It seems fitting then that in celebration of my father’s birthday this week that I share my thoughts. After all, he’s a writer so surely he’ll appreciate it more than most. That and I technically haven’t purchased an actual birthday present yet. Blog posts are better than golf clubs, right?


I’ve mentioned my dad in posts before. By now you probably know of his unique sense of humor, love for sports and incredible luck when it comes to front-row parking spaces. It’s hard to sum him up in a few words, because, well I have a hard time summing anything up in just a few words. So instead I’ll offer my thanks.

So thank you Dad,

  • For teaching me that girls can do anything boys can do. And sometimes better. Specifically how to be the only girl who knows how to properly put on catcher’s gear on an all-boys coach pitch team.
  • For giving me a great last name. One that could get me into a restaurant even when I didn’t have a reservation. And one that allowed me to enjoy the perks of being Murf’s daughter in local establishments and state fairs.
  • And for a solid first name too. Although I think if you had your way I’d be named after one of the ’84 Romanian gymnasts but that’s another post entirely.
  • For telling me stories. About family. About sports. About politics. About family politics pertaining to specific sports.
  • For teaching me how to read a map, change a tire, drive and parallel park. Because you insisted on me learning in that order, I’ve never felt helpless on the road. And it’s because of you that I stop and smile when I squeeze my car into a spot that few other city dwellers could maneuver.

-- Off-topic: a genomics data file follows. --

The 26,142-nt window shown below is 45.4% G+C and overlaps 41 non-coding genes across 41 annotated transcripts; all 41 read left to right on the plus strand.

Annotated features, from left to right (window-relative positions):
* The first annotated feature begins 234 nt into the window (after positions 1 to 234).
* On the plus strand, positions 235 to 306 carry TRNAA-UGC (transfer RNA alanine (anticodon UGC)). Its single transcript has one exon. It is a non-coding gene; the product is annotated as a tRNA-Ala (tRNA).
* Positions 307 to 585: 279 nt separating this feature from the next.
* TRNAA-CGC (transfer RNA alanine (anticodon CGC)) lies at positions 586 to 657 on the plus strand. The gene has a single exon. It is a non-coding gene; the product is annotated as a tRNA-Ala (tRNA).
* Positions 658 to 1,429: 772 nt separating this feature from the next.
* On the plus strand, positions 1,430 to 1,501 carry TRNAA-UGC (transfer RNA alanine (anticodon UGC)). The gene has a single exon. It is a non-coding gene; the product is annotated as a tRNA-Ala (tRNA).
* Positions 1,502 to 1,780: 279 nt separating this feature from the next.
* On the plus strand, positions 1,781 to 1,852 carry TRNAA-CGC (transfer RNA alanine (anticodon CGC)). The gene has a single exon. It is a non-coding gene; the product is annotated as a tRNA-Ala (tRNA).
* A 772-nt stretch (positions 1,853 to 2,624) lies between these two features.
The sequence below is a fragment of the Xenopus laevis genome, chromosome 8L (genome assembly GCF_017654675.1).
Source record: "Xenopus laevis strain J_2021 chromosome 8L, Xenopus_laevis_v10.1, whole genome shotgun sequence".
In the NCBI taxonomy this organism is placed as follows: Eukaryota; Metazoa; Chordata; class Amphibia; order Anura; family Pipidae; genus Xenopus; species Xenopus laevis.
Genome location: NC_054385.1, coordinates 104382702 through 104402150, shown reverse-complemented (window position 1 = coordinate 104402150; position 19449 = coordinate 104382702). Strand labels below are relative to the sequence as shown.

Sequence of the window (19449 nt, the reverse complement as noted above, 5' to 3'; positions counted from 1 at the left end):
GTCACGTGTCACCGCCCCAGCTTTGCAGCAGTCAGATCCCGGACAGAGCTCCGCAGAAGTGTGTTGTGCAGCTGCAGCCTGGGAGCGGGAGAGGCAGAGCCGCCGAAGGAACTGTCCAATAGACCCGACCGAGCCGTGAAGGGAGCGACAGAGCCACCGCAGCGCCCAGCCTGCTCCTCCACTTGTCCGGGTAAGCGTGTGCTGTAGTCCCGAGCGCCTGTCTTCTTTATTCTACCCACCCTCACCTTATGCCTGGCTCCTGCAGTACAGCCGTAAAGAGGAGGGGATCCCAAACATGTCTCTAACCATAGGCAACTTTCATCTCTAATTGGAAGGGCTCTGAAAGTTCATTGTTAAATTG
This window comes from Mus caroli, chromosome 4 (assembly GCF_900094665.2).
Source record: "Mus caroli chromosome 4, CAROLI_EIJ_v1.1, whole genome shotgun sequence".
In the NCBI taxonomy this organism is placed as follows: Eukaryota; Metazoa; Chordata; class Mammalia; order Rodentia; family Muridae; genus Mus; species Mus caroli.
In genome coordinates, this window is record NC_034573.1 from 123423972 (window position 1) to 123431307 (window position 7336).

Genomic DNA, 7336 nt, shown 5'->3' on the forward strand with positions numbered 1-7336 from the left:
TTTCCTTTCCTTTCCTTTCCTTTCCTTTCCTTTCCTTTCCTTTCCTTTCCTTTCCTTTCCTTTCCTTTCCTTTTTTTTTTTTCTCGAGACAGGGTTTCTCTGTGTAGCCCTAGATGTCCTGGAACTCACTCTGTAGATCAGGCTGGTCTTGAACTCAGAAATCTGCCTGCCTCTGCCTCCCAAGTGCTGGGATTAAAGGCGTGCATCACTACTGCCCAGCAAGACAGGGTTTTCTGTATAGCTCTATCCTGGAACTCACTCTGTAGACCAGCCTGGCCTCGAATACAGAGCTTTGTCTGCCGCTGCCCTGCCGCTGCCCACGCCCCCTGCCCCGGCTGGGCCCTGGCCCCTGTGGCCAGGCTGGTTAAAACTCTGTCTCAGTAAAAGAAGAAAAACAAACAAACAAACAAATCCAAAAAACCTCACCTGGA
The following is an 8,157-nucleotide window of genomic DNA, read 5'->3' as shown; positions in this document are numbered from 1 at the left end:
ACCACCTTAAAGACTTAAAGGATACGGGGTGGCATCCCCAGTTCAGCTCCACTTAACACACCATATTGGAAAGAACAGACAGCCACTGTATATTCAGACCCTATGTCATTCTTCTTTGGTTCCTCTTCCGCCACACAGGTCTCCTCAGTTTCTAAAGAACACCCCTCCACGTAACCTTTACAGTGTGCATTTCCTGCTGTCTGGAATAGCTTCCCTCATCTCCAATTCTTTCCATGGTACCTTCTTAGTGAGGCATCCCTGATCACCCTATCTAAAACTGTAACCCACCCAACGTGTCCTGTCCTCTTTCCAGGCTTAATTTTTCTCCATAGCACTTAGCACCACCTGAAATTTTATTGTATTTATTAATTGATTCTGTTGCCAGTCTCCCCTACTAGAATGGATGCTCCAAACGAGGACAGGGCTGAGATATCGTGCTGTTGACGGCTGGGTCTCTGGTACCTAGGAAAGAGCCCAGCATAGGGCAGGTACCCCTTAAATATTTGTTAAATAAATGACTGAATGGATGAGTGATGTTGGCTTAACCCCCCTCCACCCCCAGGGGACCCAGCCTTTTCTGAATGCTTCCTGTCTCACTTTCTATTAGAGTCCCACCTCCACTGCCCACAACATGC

• For never choosing favorites. Correction. For always choosing favorites. Your frequent “favorite daughter” references have left Anne and I befuddled as to who the favorite actually is. I assume that’s been your plan all along. Well played.
  • For teaching me how to fix things. When it came to emotional or physical breaks, there wasn’t much ice, an aspirin or electric tape couldn’t fix.
  • For having high grammatical standards. I’ve run a lot of races, but none have been as physically challenging as the dinner you challenged me to form sentences without using the word “like.” And for that I’m like totally grateful. Like totally.
  • For being patient. It’s not easy being a father of two daughters. Especially during the tumultuous water bra years.
  • For encouraging me to be independent, but helping me when I needed it. Disclaimer: this does not mean that I will ever get too old for cash day. One can never be too old for cash day.

And finally, for being the type of dad that makes it easy to write a laundry list of things I’m thankful for. Speaking of laundry, remember when you stopped folding ours the first time you found a thong?

To my dad, this birthday may not seem significant in number, but the challenges that he’s overcome over the past few months are significant to say the least. And like most situations, he’s handled them with hope, humility and a lot of humor. Just one more bullet to add to the list of things I’m thankful for.

Happy Birthday, Dad. Next year I’ll get you a golf club.